The latter service, often referred to as the “Twitter of China” (much like the Facebook copycats) is considered by many to be a knockoff of the microblogging platform. Yet while there are many similarities between Twitter and Sina Weibo, the services are actually being used in very different ways, according to new research by HP Labs. “When compared to a global social network such as Twitter,” HP’s report reads, “there are significant differences in the content shared in China.”
One of the more significant differences between sharing on the two networks is that Sina is used for entertainment, whereas Twitter is more so used to share news, according to HP Labs, which spent 30 days studying Sina Weibo. “In China, people tend to use Sina Weibo to share entertainment-type content such as jokes, images, and videos,” the report says. “In contrast, prior HP research shows that trending topics on Twitter have more to do with current events than entertainment.”
This trend is especially the case when studying the top retweeted users on either network. On Sina Weibo, the top 10 users include providers of fashion tips, music, jokes, and horoscopes. Stretched to the top 20, and the trend continues, with users such as (based on translations) “Silly Jokes,” “Funny Jokes Countdown,” “Good Music,” and “Global Music.”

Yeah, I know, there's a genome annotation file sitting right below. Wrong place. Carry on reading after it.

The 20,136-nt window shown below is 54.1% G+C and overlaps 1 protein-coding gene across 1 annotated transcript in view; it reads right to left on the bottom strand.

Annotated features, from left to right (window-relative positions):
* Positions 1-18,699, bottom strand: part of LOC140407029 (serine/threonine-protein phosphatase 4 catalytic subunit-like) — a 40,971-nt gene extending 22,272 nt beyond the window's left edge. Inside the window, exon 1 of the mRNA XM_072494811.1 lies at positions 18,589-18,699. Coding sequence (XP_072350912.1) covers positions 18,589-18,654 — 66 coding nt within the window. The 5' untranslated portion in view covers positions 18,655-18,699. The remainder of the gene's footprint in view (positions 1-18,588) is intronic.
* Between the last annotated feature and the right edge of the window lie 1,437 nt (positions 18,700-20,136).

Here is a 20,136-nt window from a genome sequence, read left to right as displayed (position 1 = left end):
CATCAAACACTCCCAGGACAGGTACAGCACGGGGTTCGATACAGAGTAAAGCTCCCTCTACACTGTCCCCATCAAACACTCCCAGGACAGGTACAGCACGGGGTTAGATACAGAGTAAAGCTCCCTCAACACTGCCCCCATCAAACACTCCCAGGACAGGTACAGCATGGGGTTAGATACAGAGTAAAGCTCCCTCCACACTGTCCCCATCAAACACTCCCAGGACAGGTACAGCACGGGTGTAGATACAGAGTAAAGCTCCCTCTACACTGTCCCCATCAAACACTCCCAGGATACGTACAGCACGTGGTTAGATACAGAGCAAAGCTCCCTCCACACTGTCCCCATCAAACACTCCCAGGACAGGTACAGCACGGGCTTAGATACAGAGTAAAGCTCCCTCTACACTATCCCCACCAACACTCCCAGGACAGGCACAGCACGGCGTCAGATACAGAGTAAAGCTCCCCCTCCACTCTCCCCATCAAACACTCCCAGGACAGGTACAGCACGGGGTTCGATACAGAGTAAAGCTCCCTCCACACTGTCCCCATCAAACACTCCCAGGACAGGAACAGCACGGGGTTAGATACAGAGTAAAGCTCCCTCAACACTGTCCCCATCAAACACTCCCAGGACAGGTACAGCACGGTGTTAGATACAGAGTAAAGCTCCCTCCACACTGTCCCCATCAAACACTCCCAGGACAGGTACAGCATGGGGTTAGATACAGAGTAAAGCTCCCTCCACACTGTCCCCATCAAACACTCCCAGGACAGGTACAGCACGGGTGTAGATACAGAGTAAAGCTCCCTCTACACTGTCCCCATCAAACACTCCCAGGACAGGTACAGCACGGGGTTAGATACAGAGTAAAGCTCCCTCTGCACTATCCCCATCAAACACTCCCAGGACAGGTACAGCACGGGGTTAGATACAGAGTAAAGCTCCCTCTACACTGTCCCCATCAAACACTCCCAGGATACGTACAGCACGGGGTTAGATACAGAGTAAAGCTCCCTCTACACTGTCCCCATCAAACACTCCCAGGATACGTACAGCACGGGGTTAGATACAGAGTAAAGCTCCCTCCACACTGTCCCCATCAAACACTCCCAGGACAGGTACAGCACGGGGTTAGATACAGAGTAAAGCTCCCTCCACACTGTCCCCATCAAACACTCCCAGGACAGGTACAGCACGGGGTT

If Sina Weibo’s top 10 is the Perez Hilton of China, then Twitter’s top 10 is the Tom Brokaw. Top retweeted users Stateside include CNN, aggregator Breaking News, and The New York Times. In the top 20, the trend of news sharing becomes even more apparent, with accounts such as the Huffington Post, Sky News, BBC World, Reuters, El Pais, La Patilla, The Washington Post, CBS News, and more.
“The consistent trend-setters on Sina Weibo are not media organizations,” the report says. “Instead they are unverified accounts acting as discussion forums and a platform for users to share funny pictures, jokes and stories.” (The Financial Times attributes this to “the tight censorship of China’s traditional media.”)
Still, HP Labs is hesitant to call this an absolute trend. “It is important to note that the differences in behavior between the two user bases are relative,” says Bernardo Huberman, director of HP’s Social Computing lab. “The study doesn’t suggest that news-sharing does not occur on Sina Weibo, because it certainly does. However, our experiment does show that this type of behavior was relatively less common than on Twitter during the trial period.”
[Image: Flickr user TRiver]